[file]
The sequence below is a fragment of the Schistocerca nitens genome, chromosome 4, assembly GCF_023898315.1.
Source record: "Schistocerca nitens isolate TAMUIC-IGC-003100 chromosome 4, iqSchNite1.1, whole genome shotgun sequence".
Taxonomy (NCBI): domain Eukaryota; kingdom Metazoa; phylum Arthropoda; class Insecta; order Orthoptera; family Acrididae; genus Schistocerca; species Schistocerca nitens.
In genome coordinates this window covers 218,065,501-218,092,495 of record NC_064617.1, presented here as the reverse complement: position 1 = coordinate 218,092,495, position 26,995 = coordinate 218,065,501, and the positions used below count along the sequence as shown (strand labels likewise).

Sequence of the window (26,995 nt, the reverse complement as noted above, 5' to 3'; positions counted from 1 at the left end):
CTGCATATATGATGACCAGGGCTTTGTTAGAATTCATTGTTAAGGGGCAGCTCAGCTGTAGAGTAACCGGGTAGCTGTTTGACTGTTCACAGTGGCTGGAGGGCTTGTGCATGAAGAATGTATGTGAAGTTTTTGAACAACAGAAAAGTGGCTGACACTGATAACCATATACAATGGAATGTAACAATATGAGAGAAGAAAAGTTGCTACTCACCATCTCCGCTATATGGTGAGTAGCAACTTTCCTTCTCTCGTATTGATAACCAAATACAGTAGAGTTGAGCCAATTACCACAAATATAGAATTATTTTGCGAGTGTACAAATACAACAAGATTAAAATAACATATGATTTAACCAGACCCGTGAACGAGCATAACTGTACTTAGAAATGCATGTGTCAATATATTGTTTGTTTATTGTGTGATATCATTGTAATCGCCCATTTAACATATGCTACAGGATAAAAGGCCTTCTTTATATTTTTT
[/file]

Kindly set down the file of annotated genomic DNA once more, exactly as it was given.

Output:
The sequence below is a fragment of the Schistocerca nitens genome, chromosome 4, assembly GCF_023898315.1.
Source record: "Schistocerca nitens isolate TAMUIC-IGC-003100 chromosome 4, iqSchNite1.1, whole genome shotgun sequence".
Taxonomy (NCBI): domain Eukaryota; kingdom Metazoa; phylum Arthropoda; class Insecta; order Orthoptera; family Acrididae; genus Schistocerca; species Schistocerca nitens.
In genome coordinates this window covers 218,065,501-218,092,495 of record NC_064617.1, presented here as the reverse complement: position 1 = coordinate 218,092,495, position 26,995 = coordinate 218,065,501, and the positions used below count along the sequence as shown (strand labels likewise).

Sequence of the window (26,995 nt, the reverse complement as noted above, 5' to 3'; positions counted from 1 at the left end):
CTGCATATATGATGACCAGGGCTTTGTTAGAATTCATTGTTAAGGGGCAGCTCAGCTGTAGAGTAACCGGGTAGCTGTTTGACTGTTCACAGTGGCTGGAGGGCTTGTGCATGAAGAATGTATGTGAAGTTTTTGAACAACAGAAAAGTGGCTGACACTGATAACCATATACAATGGAATGTAACAATATGAGAGAAGAAAAGTTGCTACTCACCATCTCCGCTATATGGTGAGTAGCAACTTTCCTTCTCTCGTATTGATAACCAAATACAGTAGAGTTGAGCCAATTACCACAAATATAGAATTATTTTGCGAGTGTACAAATACAACAAGATTAAAATAACATATGATTTAACCAGACCCGTGAACGAGCATAACTGTACTTAGAAATGCATGTGTCAATATATTGTTTGTTTATTGTGTGATATCATTGTAATCGCCCATTTAACATATGCTACAGGATAAAAGGCCTTCTTTATATTTTTT